Two hours after the press secretary, Sarah Huckabee Sanders, issued that reversal, she said on Twitter that Mr. Trump had asked his national security adviser, John R. Bolton, to invite Mr. Putin, framing the decision as part of a dialogue that began in Helsinki and would continue at lower levels until the Russian president comes to Washington.

Beyond saying the meeting would be in the fall, the White House did not announce a date. That means Mr. Trump could meet Mr. Putin again before the midterm elections, giving him a chance to redress the widespread criticism of how he handled the first meeting and possibly injecting further volatility into the campaigns.

Ha. C’mon. Donald Trump,  didn’t get where he is today by redressing the widespread criticism.

That is fake news.

Donald Trump doesn’t know the meaning of the word redress.

That’s if the man we think is Trump is really Trump.

Perhaps Putin insisted they meet alone for two hours so the Russian tech team – or Sacha Baron Cohen or Elon Musk – would have time to check, service and update the circuitry that was installed in Trump, whenever that was. Maybe when he was in Moscow for the Miss USA Pageant in 2013, or maybe during that time Trump said he and Putin shared in the 60 Minutes green room, which never really happened, but, who knows, shades of Hitchcock, maybe it actually did.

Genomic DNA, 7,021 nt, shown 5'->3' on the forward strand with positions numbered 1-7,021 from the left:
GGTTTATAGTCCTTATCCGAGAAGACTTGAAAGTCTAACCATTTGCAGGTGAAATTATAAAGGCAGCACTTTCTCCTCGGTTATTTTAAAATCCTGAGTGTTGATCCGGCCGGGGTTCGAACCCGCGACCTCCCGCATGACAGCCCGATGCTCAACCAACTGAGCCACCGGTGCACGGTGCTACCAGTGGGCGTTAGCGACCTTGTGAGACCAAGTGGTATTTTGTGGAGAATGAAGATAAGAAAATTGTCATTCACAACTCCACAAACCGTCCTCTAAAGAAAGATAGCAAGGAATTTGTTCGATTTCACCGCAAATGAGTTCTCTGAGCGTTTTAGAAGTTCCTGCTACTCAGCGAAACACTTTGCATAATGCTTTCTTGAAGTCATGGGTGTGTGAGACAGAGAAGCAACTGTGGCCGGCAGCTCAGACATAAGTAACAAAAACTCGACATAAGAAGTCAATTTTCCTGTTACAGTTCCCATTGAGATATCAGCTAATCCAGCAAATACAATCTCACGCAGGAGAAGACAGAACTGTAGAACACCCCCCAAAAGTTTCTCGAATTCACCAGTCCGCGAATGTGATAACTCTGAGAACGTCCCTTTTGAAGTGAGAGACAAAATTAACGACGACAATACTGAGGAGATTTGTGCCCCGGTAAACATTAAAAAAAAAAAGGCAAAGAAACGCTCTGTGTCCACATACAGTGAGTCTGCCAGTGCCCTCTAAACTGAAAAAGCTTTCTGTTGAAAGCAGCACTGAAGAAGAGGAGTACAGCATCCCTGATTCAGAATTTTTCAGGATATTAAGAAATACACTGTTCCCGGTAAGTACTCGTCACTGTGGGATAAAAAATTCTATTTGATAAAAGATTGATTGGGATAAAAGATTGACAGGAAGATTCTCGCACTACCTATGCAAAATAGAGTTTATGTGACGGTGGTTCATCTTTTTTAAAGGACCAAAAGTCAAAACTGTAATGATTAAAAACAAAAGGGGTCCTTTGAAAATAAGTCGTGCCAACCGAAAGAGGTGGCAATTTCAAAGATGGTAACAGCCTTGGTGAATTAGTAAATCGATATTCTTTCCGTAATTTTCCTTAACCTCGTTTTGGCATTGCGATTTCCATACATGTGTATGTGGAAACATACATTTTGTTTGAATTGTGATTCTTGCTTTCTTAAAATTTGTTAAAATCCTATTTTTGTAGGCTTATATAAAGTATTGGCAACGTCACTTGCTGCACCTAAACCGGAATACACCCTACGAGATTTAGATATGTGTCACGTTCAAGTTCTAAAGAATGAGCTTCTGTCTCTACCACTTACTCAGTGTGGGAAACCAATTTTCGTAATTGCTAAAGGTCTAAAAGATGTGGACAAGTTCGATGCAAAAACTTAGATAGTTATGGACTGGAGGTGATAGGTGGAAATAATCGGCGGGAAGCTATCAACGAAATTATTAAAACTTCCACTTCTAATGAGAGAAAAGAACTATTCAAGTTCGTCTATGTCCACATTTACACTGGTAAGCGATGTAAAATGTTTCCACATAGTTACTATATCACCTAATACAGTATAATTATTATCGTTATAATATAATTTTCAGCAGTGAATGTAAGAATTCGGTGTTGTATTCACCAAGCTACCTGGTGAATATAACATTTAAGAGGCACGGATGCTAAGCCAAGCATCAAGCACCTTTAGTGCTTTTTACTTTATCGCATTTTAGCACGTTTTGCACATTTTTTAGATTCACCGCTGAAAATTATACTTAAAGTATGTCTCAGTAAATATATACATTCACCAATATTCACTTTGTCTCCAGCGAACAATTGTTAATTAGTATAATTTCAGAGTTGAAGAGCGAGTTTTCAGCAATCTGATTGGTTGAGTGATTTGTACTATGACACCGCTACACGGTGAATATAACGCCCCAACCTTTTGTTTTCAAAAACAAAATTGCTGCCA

Trump’s invitation to Putin to visit the White House in the days leading up to the midterm election is breathtaking. But by then, it won’t even be shocking when Trump announces that he had gratefully accepted Putin’s “incredible offer,” to remain at the White House through the election to guide ballot security efforts.

What a coup. Sharing he Oval Office with Vladimir Putin.

And, after all, who knows more about ballot security than Vladimir Putin?

Even Trump, who noted, yet again, in his appearance with Putin, the enormity of his own electoral triumph in the teeth of an Electoral College that offers prohibitive advantages to the Democrats, would have to acknowledge that Putin’s triumph in March was pretty impressive.

From Wikipedia

Why fight Russian interference when you can embrace it?